“She sells seashells by the seashore,” a well-known tongue twister everyone grew up with, might have been about Mary Anning (Kate Winslet), a paleontologist in Victorian England. The latest addition in the growing catalogue of lesbian period films, Francis Lee’s second feature Ammonite follows Anning and her love affair with Charlotte Murchison (Saoirse Ronan), which elicited so much objection from her descendants and historians alike.
The film starts off at Lyme Regis, a small town in England known for its cliffside full of fossils. Anning has been living her life in solitary with her sickly mother (Gemma Jones) who she takes care of. She is a serious woman who is deeply focused on her work, walking the shores daily, finding and excavating fossils. The film sheds light on how much work she puts into the fossils she discovers, and the fact that her contributions to the study of prehistoric marine life has been ignored by the scientific community. Unfortunate as this may be, the real heart of the film is her relationship with Charlotte (Saoirse Ronan), the wife of Roderick (James McArdle), who visited the cliffside then left his wife to Mary’s care as he sees her unfit for travel due to her melancholia.
The two women do not know each other well enough to get comfortable, but as Charlotte falls ill, Mary has no choice but to nurse her back to health. This blossoms into a relationship which opens Mary’s closed doors and brings back joy into Charlotte’s life. Charlotte is once again lively and beautiful, and Mary becomes lighthearted as their relationship turns loving and sensual. The two women are not the same as they were in the beginning. Charlotte helps out with Mary’s fossil work and does chores around the Anning household while Mary goes along with Charlotte in social events she wouldn’t even go to in the first place. But with all good things, it comes to an end as Charlotte returns to London and Mary is left alone.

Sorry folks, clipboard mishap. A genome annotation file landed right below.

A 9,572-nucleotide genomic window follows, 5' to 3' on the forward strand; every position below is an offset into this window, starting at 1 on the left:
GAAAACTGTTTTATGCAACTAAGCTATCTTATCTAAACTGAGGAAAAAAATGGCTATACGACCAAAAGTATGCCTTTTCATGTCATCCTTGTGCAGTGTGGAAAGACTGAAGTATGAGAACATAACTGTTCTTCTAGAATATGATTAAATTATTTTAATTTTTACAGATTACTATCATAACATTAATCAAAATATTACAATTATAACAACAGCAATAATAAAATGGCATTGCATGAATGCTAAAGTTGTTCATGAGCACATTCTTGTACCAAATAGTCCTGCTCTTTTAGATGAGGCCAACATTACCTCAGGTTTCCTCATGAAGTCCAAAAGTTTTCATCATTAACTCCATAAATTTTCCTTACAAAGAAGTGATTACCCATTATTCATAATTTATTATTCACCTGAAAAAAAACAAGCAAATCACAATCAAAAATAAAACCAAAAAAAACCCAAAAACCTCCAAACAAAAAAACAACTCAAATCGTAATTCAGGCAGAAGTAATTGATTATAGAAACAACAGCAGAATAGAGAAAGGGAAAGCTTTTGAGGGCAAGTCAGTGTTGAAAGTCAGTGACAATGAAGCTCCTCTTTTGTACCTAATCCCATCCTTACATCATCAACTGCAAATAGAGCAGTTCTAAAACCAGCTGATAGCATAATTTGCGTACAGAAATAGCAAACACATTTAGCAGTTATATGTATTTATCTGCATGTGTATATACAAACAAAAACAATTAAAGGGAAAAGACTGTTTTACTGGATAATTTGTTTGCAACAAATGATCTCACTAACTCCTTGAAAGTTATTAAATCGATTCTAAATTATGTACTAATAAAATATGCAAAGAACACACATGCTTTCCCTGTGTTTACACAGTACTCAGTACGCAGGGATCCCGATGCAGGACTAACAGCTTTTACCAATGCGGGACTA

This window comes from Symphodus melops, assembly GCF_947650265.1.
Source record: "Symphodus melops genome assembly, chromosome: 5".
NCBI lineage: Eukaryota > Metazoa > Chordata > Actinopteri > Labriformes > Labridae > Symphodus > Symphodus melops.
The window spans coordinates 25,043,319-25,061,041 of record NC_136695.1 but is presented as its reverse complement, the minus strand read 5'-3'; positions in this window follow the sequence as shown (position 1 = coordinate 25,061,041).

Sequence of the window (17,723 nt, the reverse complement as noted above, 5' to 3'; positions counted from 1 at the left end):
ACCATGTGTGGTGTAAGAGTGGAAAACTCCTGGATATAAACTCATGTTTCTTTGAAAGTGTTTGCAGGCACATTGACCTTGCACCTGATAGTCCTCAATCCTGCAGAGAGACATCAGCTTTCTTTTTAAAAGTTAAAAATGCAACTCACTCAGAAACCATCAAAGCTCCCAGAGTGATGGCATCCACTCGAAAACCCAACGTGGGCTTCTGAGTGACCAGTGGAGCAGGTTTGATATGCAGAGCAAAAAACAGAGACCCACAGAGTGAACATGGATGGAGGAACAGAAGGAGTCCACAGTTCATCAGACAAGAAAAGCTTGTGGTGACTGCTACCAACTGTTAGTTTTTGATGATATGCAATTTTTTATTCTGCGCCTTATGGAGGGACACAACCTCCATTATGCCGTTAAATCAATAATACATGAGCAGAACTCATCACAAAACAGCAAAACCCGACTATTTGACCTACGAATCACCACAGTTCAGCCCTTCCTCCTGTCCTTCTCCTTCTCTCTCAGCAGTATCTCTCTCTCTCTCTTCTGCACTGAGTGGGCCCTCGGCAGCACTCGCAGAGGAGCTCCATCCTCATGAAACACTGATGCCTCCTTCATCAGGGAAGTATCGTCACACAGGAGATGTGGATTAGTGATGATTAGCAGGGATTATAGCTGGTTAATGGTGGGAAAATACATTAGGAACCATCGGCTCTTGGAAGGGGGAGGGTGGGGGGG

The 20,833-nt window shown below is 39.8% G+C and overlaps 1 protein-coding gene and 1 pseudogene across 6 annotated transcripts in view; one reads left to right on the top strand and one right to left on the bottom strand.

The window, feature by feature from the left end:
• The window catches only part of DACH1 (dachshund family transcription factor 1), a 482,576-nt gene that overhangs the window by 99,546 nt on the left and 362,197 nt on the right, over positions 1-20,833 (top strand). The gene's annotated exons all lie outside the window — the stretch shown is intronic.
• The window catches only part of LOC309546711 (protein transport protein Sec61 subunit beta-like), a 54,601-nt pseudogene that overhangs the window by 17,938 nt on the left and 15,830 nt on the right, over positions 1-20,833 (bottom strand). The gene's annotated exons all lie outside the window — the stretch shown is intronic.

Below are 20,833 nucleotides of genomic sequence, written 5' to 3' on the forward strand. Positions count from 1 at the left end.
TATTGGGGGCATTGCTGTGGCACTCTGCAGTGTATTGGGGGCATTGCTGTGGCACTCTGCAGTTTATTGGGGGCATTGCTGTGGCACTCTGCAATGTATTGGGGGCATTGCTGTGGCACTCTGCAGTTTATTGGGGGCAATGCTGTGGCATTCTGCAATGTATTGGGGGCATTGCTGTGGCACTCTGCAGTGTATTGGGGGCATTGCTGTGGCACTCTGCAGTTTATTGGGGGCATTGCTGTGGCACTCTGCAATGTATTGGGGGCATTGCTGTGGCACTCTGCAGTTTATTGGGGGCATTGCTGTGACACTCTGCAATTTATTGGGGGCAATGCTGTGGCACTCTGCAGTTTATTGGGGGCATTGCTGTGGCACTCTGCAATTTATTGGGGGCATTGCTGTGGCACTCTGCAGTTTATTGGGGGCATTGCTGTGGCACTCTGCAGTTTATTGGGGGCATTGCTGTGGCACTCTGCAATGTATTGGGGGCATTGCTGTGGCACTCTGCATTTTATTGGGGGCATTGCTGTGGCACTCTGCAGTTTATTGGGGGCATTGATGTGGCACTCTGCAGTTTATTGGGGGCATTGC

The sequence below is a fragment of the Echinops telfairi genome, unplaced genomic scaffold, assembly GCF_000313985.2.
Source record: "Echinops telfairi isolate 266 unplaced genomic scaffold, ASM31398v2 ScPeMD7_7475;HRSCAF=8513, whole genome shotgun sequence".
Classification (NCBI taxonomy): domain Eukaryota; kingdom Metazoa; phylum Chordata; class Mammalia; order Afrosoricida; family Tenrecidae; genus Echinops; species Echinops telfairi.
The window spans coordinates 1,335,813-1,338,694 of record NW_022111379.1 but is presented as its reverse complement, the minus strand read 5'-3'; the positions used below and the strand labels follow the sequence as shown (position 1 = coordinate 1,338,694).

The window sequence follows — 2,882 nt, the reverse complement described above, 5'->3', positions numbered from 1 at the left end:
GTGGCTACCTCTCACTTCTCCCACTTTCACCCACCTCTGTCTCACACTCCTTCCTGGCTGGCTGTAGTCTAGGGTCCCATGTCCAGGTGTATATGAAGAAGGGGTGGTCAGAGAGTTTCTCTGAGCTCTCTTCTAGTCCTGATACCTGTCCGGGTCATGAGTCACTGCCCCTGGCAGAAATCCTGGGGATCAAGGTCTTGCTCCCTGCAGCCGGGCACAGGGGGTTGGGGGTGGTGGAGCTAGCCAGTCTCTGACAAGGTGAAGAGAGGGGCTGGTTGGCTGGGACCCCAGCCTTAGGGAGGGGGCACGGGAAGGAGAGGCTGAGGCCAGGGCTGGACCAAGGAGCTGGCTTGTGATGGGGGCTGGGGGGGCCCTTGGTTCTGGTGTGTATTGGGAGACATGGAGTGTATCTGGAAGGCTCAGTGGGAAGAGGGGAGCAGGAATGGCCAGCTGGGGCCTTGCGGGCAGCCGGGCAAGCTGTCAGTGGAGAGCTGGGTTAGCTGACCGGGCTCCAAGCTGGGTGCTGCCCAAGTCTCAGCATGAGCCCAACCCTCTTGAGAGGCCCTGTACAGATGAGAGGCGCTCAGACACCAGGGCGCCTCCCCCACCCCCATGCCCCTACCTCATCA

Their love story is a slow burn that sears itself satisfyingly so. It begins somber, cold, and distant, which sums up Mary’s hostility towards others, including Charlotte. As the two women warm up to each other, the atmosphere shifts along with them. What starts off as a gloomy depiction of Lyme Regis becomes a sunny paradise. Lee’s take on this love affair diverges from the forbidden love trope most lesbian films fall into; it just focuses on their relationship and their longing for each other. Lee doesn’t back away from the explicit love scenes, which reminds me of his first film, God’s Own Country. Ammonite is just as sensual and genuine; Lee is not afraid to show the lust they had for each other.
Winslet and Ronan gave such solemn performances. Their use of body language and gaze was enough to convey the desire their characters had for one another. Yearning is the best recipe for a lesbian film because of its universality with sapphics, and the way it was shown through these characters and this story is so effective. Speaking of lesbians, the amazing Fiona Shaw appears for a bit as Anning’s old friend, suggestively her old lover, and was a delightful addition to the film. To accompany the strong craving for affection is an endearing score from Dustin O’Halloran and Volker Bertelmann.
Ammonite is a slow-burn lesbian romance film unafraid to show lust and love at the same time. It’s unfair to compare it to other lesbian period films just because of slight resemblance. It’s a film that has established itself with its own soul. Winslet and Ronan as its leads never falter. Lee gives us a look into a woman that is revered for her scientific achievements, even though the relationships is not historically accurate. It doesn’t matter if the romance is just a fictional take; the love that was shown through Mary and Charlotte felt real.